Home has always been central to Jewish families, from the old countries of our immigrant ancestors to their new homes in America and then on to newer homes in new communities as the generations moved up and out.
Whatever we called home, it centered around family: the tiny community within a community. This is the story of Jews in America.
On Thursday, November 16, at Russ & Daughters Café at the Jewish Museum, Niki Russ Federman and Josh Russ Tupper shared their home and family story at an event sponsored by the American Joint Distribution Committee (JDC).
Liz Rueven, who blogs at www.kosherlikeme.com, introduced these two cousins, 4th-generation owners of the famous Russ & Daughters appetizing store on New York’s Lower East Side. They spoke about their great-grandfather Joel Russ, who came to New York from Strzyzow, Poland, in 1907 and began his business by selling herring from a barrel on a pushcart, catering to the Jewish immigrants who had settled on New York’s Lower East Side. Pickled fish “was popular among the poor,” Russ Federman said, for reasons of kashruth and because it went a long way. “The first night they rubbed the oil (from the fish cure) on bread and ate it for dinner; the second night they ate the fish.”
Joel Russ opened the Houston Street store in 1920 and taught his three daughters the trade: “They started working when they were about age 12,” Russ Federman said. But, like so many upwardly mobile Jewish families, the next generation went on to become lawyers and engineers or went into other ventures in the American corporate mainstream.
After some time, Mark Federman, a 3rd-generation Russ, decided to pull down his attorney shingle and take over the family business. One of his first and most momentous decisions was to keep the store where it was. Even as the Jewish community had scattered, he “understood the importance of place and realized if you moved the store out of the lower east side it would lose a lot in translation,” Russ Federman said.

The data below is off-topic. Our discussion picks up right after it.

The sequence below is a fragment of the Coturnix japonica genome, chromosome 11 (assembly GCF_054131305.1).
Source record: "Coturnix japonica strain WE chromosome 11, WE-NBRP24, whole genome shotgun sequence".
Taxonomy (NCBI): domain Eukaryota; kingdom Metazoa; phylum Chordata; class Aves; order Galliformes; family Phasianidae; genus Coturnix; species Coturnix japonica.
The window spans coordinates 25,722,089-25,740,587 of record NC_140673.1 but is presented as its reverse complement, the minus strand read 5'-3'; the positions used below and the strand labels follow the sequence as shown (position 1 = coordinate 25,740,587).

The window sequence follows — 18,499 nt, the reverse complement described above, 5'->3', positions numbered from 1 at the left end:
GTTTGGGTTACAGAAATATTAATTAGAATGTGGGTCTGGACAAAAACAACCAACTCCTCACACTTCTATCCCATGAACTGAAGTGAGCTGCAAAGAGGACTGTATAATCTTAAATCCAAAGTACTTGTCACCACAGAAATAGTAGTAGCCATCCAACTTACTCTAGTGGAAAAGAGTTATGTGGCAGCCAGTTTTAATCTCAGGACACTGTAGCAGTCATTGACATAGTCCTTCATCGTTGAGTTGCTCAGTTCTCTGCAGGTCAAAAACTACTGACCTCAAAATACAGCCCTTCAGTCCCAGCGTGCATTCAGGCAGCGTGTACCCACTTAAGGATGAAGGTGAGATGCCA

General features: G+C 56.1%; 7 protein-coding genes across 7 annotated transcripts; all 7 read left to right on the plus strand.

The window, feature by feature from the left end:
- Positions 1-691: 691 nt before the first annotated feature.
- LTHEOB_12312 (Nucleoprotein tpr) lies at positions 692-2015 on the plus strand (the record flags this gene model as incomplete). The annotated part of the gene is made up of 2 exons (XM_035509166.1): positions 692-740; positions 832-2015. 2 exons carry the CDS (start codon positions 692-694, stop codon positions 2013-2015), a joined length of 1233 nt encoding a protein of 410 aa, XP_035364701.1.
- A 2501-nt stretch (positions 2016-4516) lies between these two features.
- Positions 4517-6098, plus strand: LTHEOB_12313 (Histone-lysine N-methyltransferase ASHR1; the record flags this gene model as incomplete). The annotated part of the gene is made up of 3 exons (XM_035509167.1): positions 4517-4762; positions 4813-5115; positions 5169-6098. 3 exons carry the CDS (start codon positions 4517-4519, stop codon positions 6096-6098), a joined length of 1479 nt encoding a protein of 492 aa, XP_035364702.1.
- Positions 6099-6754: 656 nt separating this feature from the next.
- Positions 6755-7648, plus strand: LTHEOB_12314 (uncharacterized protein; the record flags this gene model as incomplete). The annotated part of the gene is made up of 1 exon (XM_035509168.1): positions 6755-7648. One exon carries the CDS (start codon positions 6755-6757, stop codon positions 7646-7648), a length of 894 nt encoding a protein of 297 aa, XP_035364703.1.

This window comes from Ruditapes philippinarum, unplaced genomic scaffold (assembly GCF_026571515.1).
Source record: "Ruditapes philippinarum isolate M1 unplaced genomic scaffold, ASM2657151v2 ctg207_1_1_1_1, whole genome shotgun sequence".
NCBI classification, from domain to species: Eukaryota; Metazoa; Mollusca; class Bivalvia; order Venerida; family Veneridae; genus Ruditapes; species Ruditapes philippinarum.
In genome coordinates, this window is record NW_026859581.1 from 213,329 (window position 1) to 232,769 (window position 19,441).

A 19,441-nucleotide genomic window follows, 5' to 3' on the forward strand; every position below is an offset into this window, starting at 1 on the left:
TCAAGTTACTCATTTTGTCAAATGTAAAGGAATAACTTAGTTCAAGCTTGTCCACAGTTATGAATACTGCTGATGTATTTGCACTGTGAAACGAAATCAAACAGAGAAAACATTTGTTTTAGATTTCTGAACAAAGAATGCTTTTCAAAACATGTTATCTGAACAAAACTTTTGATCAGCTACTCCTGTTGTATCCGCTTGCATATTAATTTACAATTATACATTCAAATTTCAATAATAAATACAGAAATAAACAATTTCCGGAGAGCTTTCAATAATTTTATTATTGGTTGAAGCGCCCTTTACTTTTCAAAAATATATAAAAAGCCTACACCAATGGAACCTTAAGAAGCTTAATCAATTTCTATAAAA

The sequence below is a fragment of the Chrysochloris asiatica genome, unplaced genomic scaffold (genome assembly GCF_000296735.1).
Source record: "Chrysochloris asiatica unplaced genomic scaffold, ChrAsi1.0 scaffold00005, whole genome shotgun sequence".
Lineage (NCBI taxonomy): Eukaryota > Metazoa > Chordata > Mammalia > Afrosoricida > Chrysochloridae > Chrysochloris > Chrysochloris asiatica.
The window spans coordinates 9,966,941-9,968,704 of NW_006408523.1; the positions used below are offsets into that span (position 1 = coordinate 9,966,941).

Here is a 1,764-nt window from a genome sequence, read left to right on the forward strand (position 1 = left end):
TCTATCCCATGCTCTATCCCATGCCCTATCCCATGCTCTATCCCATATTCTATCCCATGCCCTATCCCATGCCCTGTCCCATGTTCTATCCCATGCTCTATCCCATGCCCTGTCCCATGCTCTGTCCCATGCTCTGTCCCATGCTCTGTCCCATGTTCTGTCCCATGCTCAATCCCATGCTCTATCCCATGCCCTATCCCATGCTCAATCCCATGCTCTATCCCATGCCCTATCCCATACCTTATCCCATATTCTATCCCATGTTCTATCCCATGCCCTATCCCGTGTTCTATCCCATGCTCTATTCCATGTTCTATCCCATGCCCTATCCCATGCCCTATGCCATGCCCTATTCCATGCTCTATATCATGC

Russ Tupper, who was an engineer, joined the family business in 2002. A leftie, he said, “I had to learn to slice fish with my right hand,” because of space considerations at the slicing counter. A few years later, his cousin Niki Russ Federman — Mark Federman’s daughter — joined him at the store.
Together they have forged a new path for Russ & Daughters.
Their first new venture was Russ & Daughters Café on Houston Street, where you can feast on fish but also classic Jewish dishes such as Mushroom Barley Soup, Lox, Eggs and Onions and Babka. They also opened Russ & Daughters Bagels & Bakery in Brooklyn, where all the baked goods in the store and cafés come from. “We wanted authentic, real old-fashioned bagels,” Russ Federman said, “not those modern ones that are as big as your face! And NO blueberries or jalapenos!”
As for the fish, it’s high quality and there are plenty of choices. Although in days gone by most appetizing-store fish consisted of belly lox, Nova and a herring variety or two, “we came into the business long after Scottish and Gaspe and other smoked salmon had become popular,” Russ Tupper said. “And although I’ve seen things like molasses-smoked salmon and a few other new kinds, we are not going in that direction.”
The café and takeout appetizing counter at the Jewish Museum brought other considerations: It had to be kosher (the store and LES café are not). But the cousins have managed beautifully. At the event this week we feasted on devilled eggs with salmon caviar, slices of herring on pumpernickel, two kinds of smoked salmon canapés, vegetarian chopped liver and dollops of whitefish salad served on bagel chips (with wines of our choice: Goose Bay Pinot Grigio, Capcanes Peraj Petita (Monsant) or Herzog Blanc de blanc). All wonderful — and that is no fish tale.
The story of the Russ family is ongoing. Its next venture is a huge space at the Brooklyn Navy Yard, where the business will centralize some of its operations: offices, shipping, the bakery, an event space and a retail counter. Says Russ Federman: “We’re looking down the road not for a few years, but for at least another four generations.”
Ronnie Fein is a cookbook author, food writer and cooking teacher in Stamford. She is the author of “The Modern Kosher Kitchen” “Hip Kosher.” Her food blog is Kitchen Vignettes. Find her on Facebook, [Twitter](http://www.twitter.com/ronnievfein00 and Instagram